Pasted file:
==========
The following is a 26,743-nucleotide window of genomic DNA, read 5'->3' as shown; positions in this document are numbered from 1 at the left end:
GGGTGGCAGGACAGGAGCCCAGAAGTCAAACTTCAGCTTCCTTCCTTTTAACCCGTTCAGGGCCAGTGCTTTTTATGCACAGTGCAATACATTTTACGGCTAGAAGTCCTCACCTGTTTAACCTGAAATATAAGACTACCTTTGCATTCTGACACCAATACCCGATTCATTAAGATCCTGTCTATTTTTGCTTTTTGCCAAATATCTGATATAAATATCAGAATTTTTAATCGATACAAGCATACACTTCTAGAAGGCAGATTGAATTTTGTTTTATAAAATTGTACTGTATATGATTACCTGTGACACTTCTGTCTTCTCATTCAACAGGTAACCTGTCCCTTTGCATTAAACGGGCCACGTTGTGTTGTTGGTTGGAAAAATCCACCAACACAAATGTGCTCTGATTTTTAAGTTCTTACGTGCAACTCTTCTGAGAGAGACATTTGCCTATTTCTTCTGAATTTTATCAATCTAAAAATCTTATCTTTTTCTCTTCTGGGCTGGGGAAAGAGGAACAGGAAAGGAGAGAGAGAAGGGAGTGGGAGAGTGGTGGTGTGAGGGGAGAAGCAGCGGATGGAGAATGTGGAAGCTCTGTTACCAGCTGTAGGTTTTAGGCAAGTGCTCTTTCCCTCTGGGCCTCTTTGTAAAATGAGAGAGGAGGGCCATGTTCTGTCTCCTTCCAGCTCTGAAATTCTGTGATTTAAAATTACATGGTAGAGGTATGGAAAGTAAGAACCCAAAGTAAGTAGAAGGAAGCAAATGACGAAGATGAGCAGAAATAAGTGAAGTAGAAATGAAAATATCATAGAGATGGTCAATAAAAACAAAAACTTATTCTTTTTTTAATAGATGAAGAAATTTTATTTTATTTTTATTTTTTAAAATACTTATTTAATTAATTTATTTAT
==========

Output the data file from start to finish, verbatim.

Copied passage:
The following is a 26,743-nucleotide window of genomic DNA, read 5'->3' as shown; positions in this document are numbered from 1 at the left end:
GGGTGGCAGGACAGGAGCCCAGAAGTCAAACTTCAGCTTCCTTCCTTTTAACCCGTTCAGGGCCAGTGCTTTTTATGCACAGTGCAATACATTTTACGGCTAGAAGTCCTCACCTGTTTAACCTGAAATATAAGACTACCTTTGCATTCTGACACCAATACCCGATTCATTAAGATCCTGTCTATTTTTGCTTTTTGCCAAATATCTGATATAAATATCAGAATTTTTAATCGATACAAGCATACACTTCTAGAAGGCAGATTGAATTTTGTTTTATAAAATTGTACTGTATATGATTACCTGTGACACTTCTGTCTTCTCATTCAACAGGTAACCTGTCCCTTTGCATTAAACGGGCCACGTTGTGTTGTTGGTTGGAAAAATCCACCAACACAAATGTGCTCTGATTTTTAAGTTCTTACGTGCAACTCTTCTGAGAGAGACATTTGCCTATTTCTTCTGAATTTTATCAATCTAAAAATCTTATCTTTTTCTCTTCTGGGCTGGGGAAAGAGGAACAGGAAAGGAGAGAGAGAAGGGAGTGGGAGAGTGGTGGTGTGAGGGGAGAAGCAGCGGATGGAGAATGTGGAAGCTCTGTTACCAGCTGTAGGTTTTAGGCAAGTGCTCTTTCCCTCTGGGCCTCTTTGTAAAATGAGAGAGGAGGGCCATGTTCTGTCTCCTTCCAGCTCTGAAATTCTGTGATTTAAAATTACATGGTAGAGGTATGGAAAGTAAGAACCCAAAGTAAGTAGAAGGAAGCAAATGACGAAGATGAGCAGAAATAAGTGAAGTAGAAATGAAAATATCATAGAGATGGTCAATAAAAACAAAAACTTATTCTTTTTTTAATAGATGAAGAAATTTTATTTTATTTTTATTTTTTAAAATACTTATTTAATTAATTTATTTAT